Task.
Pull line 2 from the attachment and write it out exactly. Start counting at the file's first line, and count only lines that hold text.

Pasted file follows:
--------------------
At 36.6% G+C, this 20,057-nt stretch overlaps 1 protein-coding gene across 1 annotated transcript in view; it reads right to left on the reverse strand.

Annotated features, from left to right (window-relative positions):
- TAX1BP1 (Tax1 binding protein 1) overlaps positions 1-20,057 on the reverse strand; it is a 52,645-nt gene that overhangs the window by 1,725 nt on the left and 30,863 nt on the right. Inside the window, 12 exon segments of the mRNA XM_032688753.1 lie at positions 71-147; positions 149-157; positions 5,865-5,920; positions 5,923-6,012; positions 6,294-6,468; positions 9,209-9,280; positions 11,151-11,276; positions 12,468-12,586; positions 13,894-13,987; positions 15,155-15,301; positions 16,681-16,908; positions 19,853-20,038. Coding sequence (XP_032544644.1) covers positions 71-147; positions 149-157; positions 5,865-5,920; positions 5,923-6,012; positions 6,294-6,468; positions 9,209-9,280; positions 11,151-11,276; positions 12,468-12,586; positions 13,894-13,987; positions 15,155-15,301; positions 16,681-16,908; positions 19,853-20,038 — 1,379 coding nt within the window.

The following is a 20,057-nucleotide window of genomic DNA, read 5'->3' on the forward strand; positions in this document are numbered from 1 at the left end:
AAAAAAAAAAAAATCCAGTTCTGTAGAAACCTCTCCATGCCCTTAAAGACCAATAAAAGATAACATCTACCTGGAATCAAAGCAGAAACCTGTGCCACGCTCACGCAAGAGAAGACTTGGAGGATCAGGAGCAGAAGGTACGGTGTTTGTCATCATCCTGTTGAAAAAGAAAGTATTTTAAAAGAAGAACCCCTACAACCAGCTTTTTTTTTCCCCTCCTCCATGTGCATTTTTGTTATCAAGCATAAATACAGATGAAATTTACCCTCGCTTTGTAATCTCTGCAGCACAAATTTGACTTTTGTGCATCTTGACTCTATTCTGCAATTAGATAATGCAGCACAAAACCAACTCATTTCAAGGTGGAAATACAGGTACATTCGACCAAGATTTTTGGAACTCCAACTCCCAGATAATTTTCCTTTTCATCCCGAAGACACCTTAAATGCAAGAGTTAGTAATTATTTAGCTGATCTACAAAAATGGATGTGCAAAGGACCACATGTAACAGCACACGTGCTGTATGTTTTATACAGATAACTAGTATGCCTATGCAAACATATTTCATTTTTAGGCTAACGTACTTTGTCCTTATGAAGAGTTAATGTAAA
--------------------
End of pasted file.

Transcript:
Annotated features, from left to right (window-relative positions):